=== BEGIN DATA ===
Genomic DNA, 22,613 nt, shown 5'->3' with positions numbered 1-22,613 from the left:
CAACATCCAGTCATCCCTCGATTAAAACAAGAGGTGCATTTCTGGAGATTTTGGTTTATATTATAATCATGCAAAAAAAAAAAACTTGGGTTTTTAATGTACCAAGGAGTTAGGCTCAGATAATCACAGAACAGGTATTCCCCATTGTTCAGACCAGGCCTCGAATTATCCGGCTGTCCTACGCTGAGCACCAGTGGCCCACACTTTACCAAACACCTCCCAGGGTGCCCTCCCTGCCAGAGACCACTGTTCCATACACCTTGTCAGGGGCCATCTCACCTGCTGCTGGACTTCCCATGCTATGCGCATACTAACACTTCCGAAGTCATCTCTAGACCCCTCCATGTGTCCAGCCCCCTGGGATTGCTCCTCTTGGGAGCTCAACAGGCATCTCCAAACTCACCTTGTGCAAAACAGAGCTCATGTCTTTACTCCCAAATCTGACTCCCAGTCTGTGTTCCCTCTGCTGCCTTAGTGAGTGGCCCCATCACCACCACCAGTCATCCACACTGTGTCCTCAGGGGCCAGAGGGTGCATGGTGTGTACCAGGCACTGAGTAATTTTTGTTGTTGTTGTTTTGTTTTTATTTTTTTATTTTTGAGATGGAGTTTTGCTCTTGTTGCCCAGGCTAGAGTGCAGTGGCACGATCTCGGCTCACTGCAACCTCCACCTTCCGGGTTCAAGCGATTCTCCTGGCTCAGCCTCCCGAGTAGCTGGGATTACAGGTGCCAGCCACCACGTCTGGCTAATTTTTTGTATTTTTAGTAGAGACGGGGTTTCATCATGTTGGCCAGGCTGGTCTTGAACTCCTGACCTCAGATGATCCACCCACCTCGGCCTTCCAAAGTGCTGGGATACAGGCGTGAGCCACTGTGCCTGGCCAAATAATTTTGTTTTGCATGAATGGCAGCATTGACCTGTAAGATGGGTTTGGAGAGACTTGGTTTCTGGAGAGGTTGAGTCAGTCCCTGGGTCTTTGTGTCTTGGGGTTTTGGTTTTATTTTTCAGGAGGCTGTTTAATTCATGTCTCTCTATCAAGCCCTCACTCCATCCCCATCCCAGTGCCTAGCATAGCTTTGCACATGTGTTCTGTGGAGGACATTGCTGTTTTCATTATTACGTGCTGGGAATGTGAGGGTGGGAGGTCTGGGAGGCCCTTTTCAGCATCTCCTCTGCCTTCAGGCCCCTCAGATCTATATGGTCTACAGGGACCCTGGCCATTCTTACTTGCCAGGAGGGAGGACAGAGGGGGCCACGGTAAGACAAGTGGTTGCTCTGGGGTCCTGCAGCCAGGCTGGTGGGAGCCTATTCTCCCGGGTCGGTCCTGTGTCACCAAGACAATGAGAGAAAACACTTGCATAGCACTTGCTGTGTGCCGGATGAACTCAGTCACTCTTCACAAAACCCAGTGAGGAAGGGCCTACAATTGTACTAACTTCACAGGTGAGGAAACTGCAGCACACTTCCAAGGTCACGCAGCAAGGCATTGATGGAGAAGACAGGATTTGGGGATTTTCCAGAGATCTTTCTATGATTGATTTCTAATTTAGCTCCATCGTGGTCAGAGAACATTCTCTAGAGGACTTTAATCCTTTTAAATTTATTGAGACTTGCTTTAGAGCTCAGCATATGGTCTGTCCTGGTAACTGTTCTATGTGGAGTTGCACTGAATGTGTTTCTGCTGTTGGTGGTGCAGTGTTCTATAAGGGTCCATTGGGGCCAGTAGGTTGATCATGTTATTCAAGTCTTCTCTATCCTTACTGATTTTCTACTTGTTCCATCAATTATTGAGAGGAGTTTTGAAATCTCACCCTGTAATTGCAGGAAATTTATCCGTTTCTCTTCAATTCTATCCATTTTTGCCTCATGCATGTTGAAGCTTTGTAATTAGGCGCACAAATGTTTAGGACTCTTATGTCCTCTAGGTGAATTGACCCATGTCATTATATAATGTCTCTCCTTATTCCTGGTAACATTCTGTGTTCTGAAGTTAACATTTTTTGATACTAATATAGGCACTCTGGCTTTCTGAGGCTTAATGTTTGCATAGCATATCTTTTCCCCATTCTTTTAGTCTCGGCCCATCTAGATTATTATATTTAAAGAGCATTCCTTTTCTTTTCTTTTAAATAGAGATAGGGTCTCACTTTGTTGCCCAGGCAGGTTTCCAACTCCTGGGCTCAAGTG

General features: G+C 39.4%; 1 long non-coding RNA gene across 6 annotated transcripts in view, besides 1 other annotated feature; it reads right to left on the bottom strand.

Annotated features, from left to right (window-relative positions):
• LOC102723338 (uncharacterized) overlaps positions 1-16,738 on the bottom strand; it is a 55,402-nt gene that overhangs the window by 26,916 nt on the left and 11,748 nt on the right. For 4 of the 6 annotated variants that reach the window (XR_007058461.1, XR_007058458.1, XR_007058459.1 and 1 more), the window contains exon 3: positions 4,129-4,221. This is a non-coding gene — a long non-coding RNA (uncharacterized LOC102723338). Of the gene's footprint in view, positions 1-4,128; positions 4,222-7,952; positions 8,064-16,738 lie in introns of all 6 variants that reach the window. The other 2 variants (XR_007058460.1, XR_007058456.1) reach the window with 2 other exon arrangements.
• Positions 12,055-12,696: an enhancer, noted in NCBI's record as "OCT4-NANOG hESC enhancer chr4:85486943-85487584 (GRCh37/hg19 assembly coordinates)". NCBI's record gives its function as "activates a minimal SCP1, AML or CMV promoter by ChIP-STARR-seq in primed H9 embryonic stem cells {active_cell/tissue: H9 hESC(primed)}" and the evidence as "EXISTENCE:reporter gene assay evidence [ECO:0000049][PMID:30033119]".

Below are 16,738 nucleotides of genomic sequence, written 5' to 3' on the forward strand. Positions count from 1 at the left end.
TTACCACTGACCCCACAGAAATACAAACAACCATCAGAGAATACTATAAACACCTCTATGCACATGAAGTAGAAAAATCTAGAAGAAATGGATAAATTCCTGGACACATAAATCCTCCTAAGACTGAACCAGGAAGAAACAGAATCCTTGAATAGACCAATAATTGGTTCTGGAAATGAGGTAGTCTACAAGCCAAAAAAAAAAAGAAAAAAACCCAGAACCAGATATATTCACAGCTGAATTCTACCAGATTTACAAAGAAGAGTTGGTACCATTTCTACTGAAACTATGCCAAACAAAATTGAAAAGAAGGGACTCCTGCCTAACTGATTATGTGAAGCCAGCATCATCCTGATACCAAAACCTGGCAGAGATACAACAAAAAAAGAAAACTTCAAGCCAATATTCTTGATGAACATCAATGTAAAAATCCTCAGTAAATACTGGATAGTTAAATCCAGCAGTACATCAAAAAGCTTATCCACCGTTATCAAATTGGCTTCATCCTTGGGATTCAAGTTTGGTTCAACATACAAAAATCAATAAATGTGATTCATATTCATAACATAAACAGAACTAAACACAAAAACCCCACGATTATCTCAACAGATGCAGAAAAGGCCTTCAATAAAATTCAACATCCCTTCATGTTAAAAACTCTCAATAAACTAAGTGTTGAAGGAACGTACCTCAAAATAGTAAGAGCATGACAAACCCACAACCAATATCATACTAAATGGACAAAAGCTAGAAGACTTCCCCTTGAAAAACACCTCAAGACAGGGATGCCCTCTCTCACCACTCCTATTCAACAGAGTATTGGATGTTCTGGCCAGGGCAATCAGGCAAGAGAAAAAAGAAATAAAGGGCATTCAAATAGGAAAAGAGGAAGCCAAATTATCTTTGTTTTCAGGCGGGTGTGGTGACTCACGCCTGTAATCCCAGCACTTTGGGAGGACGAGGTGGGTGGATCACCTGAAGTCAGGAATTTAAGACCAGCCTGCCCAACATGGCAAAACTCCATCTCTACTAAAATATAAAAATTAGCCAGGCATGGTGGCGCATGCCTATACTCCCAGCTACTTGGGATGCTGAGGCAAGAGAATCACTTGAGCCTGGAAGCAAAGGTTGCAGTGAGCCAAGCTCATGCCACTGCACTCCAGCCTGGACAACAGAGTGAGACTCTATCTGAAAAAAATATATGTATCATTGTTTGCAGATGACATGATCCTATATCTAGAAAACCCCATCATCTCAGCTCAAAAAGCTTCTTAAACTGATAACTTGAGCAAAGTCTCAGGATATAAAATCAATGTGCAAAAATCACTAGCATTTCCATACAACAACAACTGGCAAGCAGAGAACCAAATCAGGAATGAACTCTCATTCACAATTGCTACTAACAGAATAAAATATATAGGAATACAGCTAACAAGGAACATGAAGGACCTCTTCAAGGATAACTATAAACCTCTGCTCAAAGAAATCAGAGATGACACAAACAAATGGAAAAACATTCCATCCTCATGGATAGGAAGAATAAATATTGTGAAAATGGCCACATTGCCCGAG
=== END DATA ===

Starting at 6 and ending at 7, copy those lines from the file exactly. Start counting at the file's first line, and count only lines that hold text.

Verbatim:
• Positions 12,055-12,696: an enhancer, noted in NCBI's record as "OCT4-NANOG hESC enhancer chr4:85486943-85487584 (GRCh37/hg19 assembly coordinates)". NCBI's record gives its function as "activates a minimal SCP1, AML or CMV promoter by ChIP-STARR-seq in primed H9 embryonic stem cells {active_cell/tissue: H9 hESC(primed)}" and the evidence as "EXISTENCE:reporter gene assay evidence [ECO:0000049][PMID:30033119]".

Below are 16,738 nucleotides of genomic sequence, written 5' to 3' on the forward strand. Positions count from 1 at the left end.